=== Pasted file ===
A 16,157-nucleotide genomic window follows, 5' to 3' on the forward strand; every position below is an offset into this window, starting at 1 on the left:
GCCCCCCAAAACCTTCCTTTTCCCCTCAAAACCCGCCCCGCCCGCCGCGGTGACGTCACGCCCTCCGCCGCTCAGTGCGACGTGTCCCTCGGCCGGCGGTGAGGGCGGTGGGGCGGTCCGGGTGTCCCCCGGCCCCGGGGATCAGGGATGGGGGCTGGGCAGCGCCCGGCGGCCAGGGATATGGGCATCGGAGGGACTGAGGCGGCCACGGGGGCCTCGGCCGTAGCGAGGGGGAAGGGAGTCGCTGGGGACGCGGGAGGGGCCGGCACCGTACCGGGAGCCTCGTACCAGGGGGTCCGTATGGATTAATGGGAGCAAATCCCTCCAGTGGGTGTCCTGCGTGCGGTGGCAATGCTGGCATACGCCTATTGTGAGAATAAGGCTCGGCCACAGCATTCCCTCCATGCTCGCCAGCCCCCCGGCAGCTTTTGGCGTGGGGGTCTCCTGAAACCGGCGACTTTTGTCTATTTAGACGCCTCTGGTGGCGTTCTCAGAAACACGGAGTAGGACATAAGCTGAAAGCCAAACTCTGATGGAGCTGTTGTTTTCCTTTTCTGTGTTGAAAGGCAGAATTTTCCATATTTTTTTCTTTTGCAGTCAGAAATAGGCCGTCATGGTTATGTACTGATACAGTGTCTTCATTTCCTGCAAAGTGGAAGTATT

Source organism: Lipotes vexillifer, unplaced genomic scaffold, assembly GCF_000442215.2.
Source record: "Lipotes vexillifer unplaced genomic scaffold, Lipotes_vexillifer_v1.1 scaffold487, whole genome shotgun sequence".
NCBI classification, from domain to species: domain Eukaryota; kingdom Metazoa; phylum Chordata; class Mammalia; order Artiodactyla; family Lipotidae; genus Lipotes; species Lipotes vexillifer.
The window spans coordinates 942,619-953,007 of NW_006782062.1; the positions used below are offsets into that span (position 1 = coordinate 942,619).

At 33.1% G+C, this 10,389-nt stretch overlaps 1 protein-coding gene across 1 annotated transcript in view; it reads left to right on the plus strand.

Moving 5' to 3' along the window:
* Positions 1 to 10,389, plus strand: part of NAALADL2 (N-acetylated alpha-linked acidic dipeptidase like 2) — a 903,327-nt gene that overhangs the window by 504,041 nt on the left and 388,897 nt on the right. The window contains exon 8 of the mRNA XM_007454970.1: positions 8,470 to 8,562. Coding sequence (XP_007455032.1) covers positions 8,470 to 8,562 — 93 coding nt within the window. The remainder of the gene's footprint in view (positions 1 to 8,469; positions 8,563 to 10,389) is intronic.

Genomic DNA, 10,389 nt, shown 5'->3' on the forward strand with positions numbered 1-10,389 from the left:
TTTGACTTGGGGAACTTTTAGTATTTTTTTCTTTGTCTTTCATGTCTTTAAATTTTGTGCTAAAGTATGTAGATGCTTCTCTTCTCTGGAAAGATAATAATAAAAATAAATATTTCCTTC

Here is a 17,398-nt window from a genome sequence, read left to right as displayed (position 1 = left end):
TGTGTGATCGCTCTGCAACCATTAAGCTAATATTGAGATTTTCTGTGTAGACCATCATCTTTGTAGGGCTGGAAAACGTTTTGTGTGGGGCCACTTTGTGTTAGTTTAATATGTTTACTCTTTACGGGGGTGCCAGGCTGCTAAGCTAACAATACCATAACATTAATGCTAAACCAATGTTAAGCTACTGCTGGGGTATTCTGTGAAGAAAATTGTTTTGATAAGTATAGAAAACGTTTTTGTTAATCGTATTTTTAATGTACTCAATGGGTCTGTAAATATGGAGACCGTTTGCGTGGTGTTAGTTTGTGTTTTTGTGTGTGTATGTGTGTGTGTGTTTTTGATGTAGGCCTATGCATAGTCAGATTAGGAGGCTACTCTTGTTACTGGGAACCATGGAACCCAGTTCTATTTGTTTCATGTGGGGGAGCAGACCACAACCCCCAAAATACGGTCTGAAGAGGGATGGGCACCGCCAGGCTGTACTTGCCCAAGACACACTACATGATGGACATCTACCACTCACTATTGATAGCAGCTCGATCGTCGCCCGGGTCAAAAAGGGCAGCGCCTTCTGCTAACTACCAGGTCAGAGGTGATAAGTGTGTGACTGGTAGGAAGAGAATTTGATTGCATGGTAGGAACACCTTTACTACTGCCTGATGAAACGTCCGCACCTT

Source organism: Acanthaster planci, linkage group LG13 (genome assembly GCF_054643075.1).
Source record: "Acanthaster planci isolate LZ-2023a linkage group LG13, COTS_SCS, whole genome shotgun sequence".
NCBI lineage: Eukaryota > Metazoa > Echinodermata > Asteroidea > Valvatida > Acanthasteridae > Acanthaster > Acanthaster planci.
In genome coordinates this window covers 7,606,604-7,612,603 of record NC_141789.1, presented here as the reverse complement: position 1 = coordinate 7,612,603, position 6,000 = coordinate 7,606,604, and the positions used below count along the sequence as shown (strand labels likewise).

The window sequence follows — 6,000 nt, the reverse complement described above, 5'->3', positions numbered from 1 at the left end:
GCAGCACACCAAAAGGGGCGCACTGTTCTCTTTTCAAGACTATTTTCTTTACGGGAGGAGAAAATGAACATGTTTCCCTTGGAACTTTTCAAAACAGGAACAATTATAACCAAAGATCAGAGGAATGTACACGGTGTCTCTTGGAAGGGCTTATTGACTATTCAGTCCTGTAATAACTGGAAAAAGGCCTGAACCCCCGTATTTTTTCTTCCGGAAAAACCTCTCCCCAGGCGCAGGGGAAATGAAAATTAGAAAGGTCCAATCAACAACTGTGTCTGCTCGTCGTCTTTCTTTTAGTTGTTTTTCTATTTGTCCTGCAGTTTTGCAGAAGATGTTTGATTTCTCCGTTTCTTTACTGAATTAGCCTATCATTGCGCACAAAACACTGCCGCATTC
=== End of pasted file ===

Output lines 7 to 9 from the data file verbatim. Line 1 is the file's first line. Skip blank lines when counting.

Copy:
At 33.1% G+C, this 10,389-nt stretch overlaps 1 protein-coding gene across 1 annotated transcript in view; it reads left to right on the plus strand.

Moving 5' to 3' along the window:
* Positions 1 to 10,389, plus strand: part of NAALADL2 (N-acetylated alpha-linked acidic dipeptidase like 2) — a 903,327-nt gene that overhangs the window by 504,041 nt on the left and 388,897 nt on the right. The window contains exon 8 of the mRNA XM_007454970.1: positions 8,470 to 8,562. Coding sequence (XP_007455032.1) covers positions 8,470 to 8,562 — 93 coding nt within the window. The remainder of the gene's footprint in view (positions 1 to 8,469; positions 8,563 to 10,389) is intronic.